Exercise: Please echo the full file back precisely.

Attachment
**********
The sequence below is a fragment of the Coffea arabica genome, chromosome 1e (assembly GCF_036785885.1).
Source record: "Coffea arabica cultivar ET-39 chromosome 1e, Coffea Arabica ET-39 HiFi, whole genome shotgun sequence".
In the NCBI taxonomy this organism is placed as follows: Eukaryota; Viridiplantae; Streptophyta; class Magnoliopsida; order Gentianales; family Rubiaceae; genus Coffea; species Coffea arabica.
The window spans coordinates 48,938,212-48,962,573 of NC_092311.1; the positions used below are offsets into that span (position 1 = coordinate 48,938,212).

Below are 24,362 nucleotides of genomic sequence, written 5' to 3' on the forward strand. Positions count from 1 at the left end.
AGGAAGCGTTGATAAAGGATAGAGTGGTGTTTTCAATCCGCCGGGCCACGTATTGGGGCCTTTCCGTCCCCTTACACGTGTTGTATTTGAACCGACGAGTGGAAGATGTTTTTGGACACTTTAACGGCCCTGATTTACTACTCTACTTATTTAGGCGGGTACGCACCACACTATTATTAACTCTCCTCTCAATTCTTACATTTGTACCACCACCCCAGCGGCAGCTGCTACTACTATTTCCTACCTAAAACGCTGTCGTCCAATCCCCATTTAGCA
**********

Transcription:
The sequence below is a fragment of the Coffea arabica genome, chromosome 1e (assembly GCF_036785885.1).
Source record: "Coffea arabica cultivar ET-39 chromosome 1e, Coffea Arabica ET-39 HiFi, whole genome shotgun sequence".
In the NCBI taxonomy this organism is placed as follows: Eukaryota; Viridiplantae; Streptophyta; class Magnoliopsida; order Gentianales; family Rubiaceae; genus Coffea; species Coffea arabica.
The window spans coordinates 48,938,212-48,962,573 of NC_092311.1; the positions used below are offsets into that span (position 1 = coordinate 48,938,212).

Below are 24,362 nucleotides of genomic sequence, written 5' to 3' on the forward strand. Positions count from 1 at the left end.
AGGAAGCGTTGATAAAGGATAGAGTGGTGTTTTCAATCCGCCGGGCCACGTATTGGGGCCTTTCCGTCCCCTTACACGTGTTGTATTTGAACCGACGAGTGGAAGATGTTTTTGGACACTTTAACGGCCCTGATTTACTACTCTACTTATTTAGGCGGGTACGCACCACACTATTATTAACTCTCCTCTCAATTCTTACATTTGTACCACCACCCCAGCGGCAGCTGCTACTACTATTTCCTACCTAAAACGCTGTCGTCCAATCCCCATTTAGCA